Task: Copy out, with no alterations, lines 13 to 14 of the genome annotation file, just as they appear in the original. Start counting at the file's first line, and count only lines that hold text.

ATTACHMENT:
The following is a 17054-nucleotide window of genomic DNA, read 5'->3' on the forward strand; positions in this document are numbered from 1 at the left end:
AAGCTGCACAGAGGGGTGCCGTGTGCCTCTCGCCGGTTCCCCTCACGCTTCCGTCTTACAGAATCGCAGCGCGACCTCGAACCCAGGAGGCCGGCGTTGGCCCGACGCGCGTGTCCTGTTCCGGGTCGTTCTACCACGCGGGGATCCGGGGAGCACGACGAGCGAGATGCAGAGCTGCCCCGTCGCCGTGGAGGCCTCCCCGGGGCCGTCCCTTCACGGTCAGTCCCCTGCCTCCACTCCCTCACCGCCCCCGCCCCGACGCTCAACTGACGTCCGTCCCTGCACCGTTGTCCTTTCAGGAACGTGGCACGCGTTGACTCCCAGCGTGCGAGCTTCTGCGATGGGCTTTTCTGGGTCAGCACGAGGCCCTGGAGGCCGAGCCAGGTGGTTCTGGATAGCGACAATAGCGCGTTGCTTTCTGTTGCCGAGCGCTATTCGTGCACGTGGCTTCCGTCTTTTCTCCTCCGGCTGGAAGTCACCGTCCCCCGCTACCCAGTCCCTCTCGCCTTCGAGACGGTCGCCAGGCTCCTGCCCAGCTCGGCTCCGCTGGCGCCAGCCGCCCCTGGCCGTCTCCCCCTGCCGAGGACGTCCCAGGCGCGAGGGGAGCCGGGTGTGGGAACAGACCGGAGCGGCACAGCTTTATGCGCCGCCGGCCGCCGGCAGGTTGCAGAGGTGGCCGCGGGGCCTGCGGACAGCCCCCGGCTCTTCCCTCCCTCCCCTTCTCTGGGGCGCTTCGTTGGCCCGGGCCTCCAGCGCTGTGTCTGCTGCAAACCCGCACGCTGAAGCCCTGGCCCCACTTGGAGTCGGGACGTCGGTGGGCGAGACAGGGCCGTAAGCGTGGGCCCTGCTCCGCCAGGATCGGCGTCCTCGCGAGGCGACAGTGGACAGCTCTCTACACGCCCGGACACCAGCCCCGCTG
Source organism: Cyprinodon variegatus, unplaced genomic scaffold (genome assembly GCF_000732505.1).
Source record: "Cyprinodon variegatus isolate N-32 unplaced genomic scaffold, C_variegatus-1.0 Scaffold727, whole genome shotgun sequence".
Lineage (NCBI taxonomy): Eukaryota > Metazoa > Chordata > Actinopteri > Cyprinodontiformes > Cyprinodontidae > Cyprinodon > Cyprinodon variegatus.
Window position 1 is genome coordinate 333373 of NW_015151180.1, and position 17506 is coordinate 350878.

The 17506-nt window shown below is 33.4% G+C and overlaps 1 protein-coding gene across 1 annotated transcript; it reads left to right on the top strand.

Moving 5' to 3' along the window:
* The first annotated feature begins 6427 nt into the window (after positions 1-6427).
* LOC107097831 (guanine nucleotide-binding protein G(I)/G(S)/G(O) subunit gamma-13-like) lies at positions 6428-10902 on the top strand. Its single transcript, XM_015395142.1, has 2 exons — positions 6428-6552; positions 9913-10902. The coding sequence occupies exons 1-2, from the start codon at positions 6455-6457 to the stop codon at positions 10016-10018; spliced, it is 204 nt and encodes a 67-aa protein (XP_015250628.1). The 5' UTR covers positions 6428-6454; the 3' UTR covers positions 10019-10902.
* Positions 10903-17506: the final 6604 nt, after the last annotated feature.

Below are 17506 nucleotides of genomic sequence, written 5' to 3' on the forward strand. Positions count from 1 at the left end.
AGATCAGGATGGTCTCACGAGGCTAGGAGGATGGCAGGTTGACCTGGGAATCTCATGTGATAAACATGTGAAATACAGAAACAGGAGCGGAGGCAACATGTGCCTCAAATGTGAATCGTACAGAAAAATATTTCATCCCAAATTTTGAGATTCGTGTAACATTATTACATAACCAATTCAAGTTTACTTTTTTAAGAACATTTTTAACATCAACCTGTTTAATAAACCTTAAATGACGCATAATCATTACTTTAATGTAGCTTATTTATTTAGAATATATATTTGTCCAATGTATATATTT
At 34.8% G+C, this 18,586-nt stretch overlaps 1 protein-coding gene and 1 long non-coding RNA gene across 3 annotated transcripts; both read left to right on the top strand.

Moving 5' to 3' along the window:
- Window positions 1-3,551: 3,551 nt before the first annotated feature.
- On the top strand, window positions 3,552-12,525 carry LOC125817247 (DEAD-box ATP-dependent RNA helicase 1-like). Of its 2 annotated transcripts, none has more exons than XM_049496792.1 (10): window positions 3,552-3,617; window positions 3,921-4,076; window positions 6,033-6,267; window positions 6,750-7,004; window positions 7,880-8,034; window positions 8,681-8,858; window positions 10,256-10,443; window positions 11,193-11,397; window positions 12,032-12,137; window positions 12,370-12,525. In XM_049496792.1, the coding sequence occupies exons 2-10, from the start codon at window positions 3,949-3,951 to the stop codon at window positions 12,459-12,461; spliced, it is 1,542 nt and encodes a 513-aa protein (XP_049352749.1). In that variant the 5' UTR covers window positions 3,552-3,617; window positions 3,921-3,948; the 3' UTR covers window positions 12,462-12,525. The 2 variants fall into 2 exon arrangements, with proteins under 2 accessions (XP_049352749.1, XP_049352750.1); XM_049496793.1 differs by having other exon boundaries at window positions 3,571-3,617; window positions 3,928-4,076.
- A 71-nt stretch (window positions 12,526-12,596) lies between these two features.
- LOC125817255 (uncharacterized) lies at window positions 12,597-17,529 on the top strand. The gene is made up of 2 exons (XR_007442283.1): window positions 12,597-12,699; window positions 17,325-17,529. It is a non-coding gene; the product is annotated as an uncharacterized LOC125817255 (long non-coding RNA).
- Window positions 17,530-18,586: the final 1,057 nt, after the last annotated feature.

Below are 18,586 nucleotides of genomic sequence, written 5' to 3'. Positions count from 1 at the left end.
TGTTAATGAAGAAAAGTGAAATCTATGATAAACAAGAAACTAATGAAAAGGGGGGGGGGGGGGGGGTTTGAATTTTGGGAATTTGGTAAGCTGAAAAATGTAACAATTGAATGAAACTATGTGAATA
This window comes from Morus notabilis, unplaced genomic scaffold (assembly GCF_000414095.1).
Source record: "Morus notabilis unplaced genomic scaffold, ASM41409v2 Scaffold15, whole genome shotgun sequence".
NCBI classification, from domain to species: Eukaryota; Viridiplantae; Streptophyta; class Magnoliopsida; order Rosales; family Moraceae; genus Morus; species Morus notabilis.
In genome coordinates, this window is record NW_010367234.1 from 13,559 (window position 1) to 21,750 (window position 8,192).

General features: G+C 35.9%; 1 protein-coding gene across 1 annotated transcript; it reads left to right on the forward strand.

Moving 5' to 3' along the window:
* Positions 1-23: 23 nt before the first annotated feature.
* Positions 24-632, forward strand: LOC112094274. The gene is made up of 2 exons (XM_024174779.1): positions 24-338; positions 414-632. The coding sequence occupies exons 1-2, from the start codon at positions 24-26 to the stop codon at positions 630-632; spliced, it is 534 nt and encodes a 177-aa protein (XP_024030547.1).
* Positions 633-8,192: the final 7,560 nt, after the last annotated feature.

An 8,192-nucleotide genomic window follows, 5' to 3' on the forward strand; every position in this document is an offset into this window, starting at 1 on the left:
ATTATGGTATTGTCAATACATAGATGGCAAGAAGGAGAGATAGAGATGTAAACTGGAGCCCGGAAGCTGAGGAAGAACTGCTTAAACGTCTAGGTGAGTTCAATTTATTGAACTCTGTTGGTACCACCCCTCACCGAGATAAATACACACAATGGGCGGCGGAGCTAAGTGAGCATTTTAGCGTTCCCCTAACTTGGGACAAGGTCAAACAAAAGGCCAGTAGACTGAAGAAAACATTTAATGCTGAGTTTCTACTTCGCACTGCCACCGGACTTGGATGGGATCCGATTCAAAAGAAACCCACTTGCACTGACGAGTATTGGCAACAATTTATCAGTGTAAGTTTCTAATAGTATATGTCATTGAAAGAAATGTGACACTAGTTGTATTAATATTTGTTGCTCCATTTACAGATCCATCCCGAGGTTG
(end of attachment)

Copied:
AGATCAGGATGGTCTCACGAGGCTAGGAGGATGGCAGGTTGACCTGGGAATCTCATGTGATAAACATGTGAAATACAGAAACAGGAGCGGAGGCAACATGTGCCTCAAATGTGAATCGTACAGAAAAATATTTCATCCCAAATTTTGAGATTCGTGTAACATTATTACATAACCAATTCAAGTTTACTTTTTTAAGAACATTTTTAACATCAACCTGTTTAATAAACCTTAAATGACGCATAATCATTACTTTAATGTAGCTTATTTATTTAGAATATATATTTGTCCAATGTATATATTT
At 34.8% G+C, this 18,586-nt stretch overlaps 1 protein-coding gene and 1 long non-coding RNA gene across 3 annotated transcripts; both read left to right on the top strand.